Amazon set a record in the corporate bond market on Monday, getting closer to the level of interest paid by the US government than any US company has previously managed in a fundraising.
The ecommerce group raised $18.5bn of debt across bonds of eight different maturities, ranging from two to 40 years, according to people familiar with the deal. On its $1bn two-year bond, it paid just 0.1 percentage points more than the yield on equivalent US Treasury debt, a record according to data from Refinitiv.
The additional yield above Treasuries paid by companies, or spread, is an indication of investors’ perception of the risk of lending to a company versus the supposedly risk-free rate on US government debt.
Amazon, one of the pandemic’s runaway winners, last week posted its second consecutive quarter of $100bn-plus revenue and said its net income tripled in the first quarter from the same period a year ago, to $8.1bn.
The company had $33.8bn in cash and cash equivalents on hand at the end of March, according to a recent filing, a high for the period.
“They don’t need the cash but money is cheap,” said Monica Erickson, head of the investment-grade corporate team at DoubleLine Capital in Los Angeles.
Spreads have fallen dramatically since the Federal Reserve stepped in to shore up the corporate bond market in the face of a severe sell-off caused by the pandemic, and now average levels below those from before coronavirus struck.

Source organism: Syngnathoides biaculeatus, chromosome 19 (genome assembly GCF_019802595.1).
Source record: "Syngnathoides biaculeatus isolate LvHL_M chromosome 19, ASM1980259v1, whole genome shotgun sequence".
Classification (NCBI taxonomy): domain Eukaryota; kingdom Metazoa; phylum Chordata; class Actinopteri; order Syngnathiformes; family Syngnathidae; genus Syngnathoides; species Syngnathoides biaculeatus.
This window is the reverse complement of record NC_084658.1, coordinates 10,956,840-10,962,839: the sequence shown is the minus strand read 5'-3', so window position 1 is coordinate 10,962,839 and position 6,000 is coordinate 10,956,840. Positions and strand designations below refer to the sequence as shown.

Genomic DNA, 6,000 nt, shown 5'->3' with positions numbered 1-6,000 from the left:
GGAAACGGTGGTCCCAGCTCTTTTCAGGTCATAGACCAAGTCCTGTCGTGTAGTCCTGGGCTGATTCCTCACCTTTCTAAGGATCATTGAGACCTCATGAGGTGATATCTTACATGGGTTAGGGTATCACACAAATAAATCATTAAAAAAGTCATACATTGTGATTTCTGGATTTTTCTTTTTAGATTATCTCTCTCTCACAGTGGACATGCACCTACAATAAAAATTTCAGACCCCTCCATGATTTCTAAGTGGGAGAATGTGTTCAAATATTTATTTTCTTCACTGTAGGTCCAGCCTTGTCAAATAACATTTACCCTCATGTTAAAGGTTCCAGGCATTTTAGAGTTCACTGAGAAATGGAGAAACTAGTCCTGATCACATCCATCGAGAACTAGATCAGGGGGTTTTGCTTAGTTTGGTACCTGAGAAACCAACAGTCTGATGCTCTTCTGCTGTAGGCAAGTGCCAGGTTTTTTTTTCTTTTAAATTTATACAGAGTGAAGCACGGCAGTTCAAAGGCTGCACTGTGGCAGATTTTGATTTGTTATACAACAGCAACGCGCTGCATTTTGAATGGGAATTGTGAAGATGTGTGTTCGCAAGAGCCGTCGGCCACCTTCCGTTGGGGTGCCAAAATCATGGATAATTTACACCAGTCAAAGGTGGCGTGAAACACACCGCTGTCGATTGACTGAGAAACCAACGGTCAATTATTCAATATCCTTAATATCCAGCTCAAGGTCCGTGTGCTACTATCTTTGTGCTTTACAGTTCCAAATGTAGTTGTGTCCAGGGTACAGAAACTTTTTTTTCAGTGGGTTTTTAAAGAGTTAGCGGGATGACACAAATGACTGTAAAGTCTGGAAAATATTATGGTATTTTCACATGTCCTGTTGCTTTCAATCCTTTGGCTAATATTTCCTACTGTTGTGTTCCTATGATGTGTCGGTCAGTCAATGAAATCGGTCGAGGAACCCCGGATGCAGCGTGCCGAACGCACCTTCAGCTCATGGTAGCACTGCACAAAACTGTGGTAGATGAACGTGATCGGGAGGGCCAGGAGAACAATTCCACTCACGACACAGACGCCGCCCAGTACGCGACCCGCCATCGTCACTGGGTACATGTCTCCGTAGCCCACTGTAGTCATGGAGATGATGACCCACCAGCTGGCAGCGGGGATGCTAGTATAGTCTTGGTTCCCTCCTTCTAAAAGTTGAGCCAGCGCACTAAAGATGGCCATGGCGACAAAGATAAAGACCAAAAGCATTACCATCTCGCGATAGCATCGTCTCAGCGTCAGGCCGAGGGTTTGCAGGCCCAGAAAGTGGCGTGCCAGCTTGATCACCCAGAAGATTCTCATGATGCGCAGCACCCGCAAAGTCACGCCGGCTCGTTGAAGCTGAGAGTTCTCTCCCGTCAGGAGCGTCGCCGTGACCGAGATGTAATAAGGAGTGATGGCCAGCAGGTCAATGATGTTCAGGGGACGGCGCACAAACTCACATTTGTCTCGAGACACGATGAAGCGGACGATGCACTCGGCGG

That means it is a very attractive time for companies to borrow cash from investors, even if they do not have an urgent need to.
Amazon also set a record for the lowest spread on a 20-year corporate bond, 0.7 percentage points, breaking through Alphabet’s borrowing cost record from last year, according to Refinitiv data. It also matched the 0.2 percentage point spread first paid by Apple for a three-year bond in 2013 and fell just shy of the 0.47 percentage points paid by Procter & Gamble for a 10-year bond last year.
Investor orders for Amazon’s fundraising fell just short of $50bn, according to the people, in a sign of the rampant demand from investors for US corporate debt, even as rising interest rates have eroded the value of higher-quality fixed-rate bonds.
Highly rated US corporate bonds still offer interest rates above much of the rest of the world.
Amazon’s two-year bond also carried a sustainability label that has become increasingly attractive to investors. The company said the money would be used to fund projects in five areas, including renewable energy, clean transport and sustainable housing.
It listed a number of other potential uses for the rest of the debt including buying back stock, acquisitions and capital expenditure.
In a recent investor call, Brian Olsavsky, chief financial officer, said the company would be “investing heavily” in the “middle mile” of delivery, which includes air cargo and road haulage, on top of expanding its “last mile” network of vans and home delivery drivers.